Well, Jimmy O’Neill gets to keep his badge. Pity it means more to him than the integrity of the New York Police Department he leads, in a manner of speaking.
The commissioner dropped the hammer on scapegoat-cop Daniel Pantaleo Monday, bringing an ostensible end to the city’s five-year-long Eric Garner ordeal.
But it would be a mistake to think of the affair as concluded. In many important respects, it has just begun.
First, and briefly, some detail:
On July 14, 2014, the last day of his life, Eric Garner of Staten Island undertook to become a cop-fighter. That’s a risky enterprise for anyone — as it must be, because to resist arrest is to challenge fundamentally the authority of a city to keep its streets safe, and such confrontations are only going to end one way: with order restored.
For Eric Garner — a severely asthmatic diabetic with a failing heart — the day ended in the medical examiner’s office, a personal tragedy but hardly anyone’s fault other than his own. And this remains true even though much of New York’s political establishment has been declaiming otherwise ever since.
Garner’s supporters and the liberal establishment accuse Pantaleo of killing Garner with an illegal chokehold. But that has never been clear, and anyway, the US Justice Department declared precisely the opposite last month, after long and detailed study of the facts.
The only certainty in this case is ambiguity — and custom, case law and common sense in New York have long dictated that in such a circumstance, the benefit of the doubt goes to the officer. Try to imagine the chaos that would ensue if that principle were turned on its head.
But instead Pantaleo’s own head rolled. Why?
Because the mayor of New York City is a foolish man.
And because his police commissioner is a careerist to whom the fates offered an opportunity to demonstrate wisdom, judgment and exquisite courage — and who decided he liked his badge better.
His call. Pantaleo’s loss. But also New York City’s.
It is easy to misunderstand the stakes in this endless melodrama. So let’s be clear: Commissioner O’Neill’s principal duty isn’t to the officers of the NYPD. It is to the city itself and its nearly 9 million residents.
But part of a leader’s responsibility, when Garner-like tensions arise, is to make it as clear as possible that street conflict is between cops and specific lawbreakers — and not between cops and the larger community.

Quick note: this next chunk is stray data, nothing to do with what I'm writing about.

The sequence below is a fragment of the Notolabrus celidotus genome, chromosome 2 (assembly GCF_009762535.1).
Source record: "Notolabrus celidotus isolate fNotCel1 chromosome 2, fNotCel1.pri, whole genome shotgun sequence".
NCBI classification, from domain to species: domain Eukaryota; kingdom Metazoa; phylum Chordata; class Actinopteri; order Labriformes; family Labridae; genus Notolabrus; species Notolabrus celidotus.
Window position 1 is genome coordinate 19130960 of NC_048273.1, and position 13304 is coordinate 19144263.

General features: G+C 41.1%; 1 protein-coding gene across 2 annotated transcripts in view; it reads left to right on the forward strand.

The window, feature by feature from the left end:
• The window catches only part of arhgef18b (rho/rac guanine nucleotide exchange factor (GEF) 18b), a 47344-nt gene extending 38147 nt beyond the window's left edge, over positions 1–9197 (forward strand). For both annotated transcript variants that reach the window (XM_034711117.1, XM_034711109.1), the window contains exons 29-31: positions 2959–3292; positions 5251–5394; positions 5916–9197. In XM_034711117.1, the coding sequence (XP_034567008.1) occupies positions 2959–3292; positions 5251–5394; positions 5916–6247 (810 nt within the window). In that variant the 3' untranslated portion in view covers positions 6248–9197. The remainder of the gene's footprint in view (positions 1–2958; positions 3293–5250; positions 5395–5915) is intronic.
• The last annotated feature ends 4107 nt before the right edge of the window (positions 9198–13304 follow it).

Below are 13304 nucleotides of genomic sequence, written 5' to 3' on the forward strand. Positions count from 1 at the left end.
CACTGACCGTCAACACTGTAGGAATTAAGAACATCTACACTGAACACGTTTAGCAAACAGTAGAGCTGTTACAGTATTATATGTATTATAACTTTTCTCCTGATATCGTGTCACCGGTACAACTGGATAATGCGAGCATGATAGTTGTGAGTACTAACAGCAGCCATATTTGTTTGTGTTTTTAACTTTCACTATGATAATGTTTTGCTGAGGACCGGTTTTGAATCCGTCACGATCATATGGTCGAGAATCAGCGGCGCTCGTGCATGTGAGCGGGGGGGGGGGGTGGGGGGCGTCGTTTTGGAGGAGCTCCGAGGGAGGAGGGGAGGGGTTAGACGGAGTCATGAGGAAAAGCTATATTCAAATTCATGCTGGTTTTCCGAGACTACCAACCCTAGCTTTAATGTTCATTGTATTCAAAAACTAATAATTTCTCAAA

Too many of the city’s leaders — Bill de Blasio is at the top of this list — embrace an opposite assumption: that the police have targeted the community, not the lawbreakers, and are therefore the enemy.
It’s a dangerous, pernicious notion, and it has led directly to the abandonment of proven, humane police practices; to chaotic streets and subways; to those water-bucket humiliations of patrol officers — and to Sunday’s housing-project attacks on cops in Brooklyn.
This animating philosophy was embraced long ago in Chicago, where they have mass shootings every summer weekend — just without the scary rifles.
Also in Philadelphia, where they hold rallies for accused cop-shooters.
Ditto in Baltimore, where . . . well, Baltimore defies description, so let’s just leave it at that.
New York is almost a sea of tranquility measured against those cities. But it wasn’t always so, and now the question is what happens next?
De Blasio doesn’t care. He’s clearly in the other camp.
And now it seems that O’Neill is, too, at least to this extent: When he had an opportunity to do the right thing for an innocent officer caught up in an impossible circumstance, he didn’t.
And the message to the NYPD’s 34,000 officers is clear enough: Comes the crunch, you can’t count on your bosses.
It’s a prescription for evasion, avoidance and dereliction. Daniel Pantaleo takes the hit, but New York City is the loser.
This piece originally appeared at the New York Post
Bob McManus is a contributing editor of City Journal. He retired as editorial page editor of the New York Post in 2013 and has since worked as a freelance editor, columnist, and writer.
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